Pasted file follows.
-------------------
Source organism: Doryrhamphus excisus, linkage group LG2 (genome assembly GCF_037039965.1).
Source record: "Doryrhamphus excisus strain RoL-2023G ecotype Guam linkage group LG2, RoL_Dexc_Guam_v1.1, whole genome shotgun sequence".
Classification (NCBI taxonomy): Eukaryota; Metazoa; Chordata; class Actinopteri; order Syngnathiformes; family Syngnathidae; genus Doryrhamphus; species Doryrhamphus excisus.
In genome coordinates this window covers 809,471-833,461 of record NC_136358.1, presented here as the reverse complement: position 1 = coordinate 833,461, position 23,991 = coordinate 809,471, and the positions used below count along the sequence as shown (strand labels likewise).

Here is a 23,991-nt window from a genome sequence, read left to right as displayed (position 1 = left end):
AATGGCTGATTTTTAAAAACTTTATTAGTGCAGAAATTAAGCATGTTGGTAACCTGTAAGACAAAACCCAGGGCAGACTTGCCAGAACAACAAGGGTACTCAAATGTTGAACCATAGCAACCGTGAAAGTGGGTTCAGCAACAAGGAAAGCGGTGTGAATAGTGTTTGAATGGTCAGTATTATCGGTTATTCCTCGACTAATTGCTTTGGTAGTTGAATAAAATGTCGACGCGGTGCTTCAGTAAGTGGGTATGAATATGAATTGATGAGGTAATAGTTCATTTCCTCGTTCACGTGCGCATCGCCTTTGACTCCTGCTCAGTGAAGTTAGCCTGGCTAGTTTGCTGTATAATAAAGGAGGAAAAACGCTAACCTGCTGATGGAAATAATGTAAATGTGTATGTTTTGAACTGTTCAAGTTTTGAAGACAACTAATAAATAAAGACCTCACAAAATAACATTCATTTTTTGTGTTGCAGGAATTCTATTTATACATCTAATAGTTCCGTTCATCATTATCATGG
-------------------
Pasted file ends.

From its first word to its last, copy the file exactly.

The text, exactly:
Source organism: Doryrhamphus excisus, linkage group LG2 (genome assembly GCF_037039965.1).
Source record: "Doryrhamphus excisus strain RoL-2023G ecotype Guam linkage group LG2, RoL_Dexc_Guam_v1.1, whole genome shotgun sequence".
Classification (NCBI taxonomy): Eukaryota; Metazoa; Chordata; class Actinopteri; order Syngnathiformes; family Syngnathidae; genus Doryrhamphus; species Doryrhamphus excisus.
In genome coordinates this window covers 809,471-833,461 of record NC_136358.1, presented here as the reverse complement: position 1 = coordinate 833,461, position 23,991 = coordinate 809,471, and the positions used below count along the sequence as shown (strand labels likewise).

Here is a 23,991-nt window from a genome sequence, read left to right as displayed (position 1 = left end):
AATGGCTGATTTTTAAAAACTTTATTAGTGCAGAAATTAAGCATGTTGGTAACCTGTAAGACAAAACCCAGGGCAGACTTGCCAGAACAACAAGGGTACTCAAATGTTGAACCATAGCAACCGTGAAAGTGGGTTCAGCAACAAGGAAAGCGGTGTGAATAGTGTTTGAATGGTCAGTATTATCGGTTATTCCTCGACTAATTGCTTTGGTAGTTGAATAAAATGTCGACGCGGTGCTTCAGTAAGTGGGTATGAATATGAATTGATGAGGTAATAGTTCATTTCCTCGTTCACGTGCGCATCGCCTTTGACTCCTGCTCAGTGAAGTTAGCCTGGCTAGTTTGCTGTATAATAAAGGAGGAAAAACGCTAACCTGCTGATGGAAATAATGTAAATGTGTATGTTTTGAACTGTTCAAGTTTTGAAGACAACTAATAAATAAAGACCTCACAAAATAACATTCATTTTTTGTGTTGCAGGAATTCTATTTATACATCTAATAGTTCCGTTCATCATTATCATGG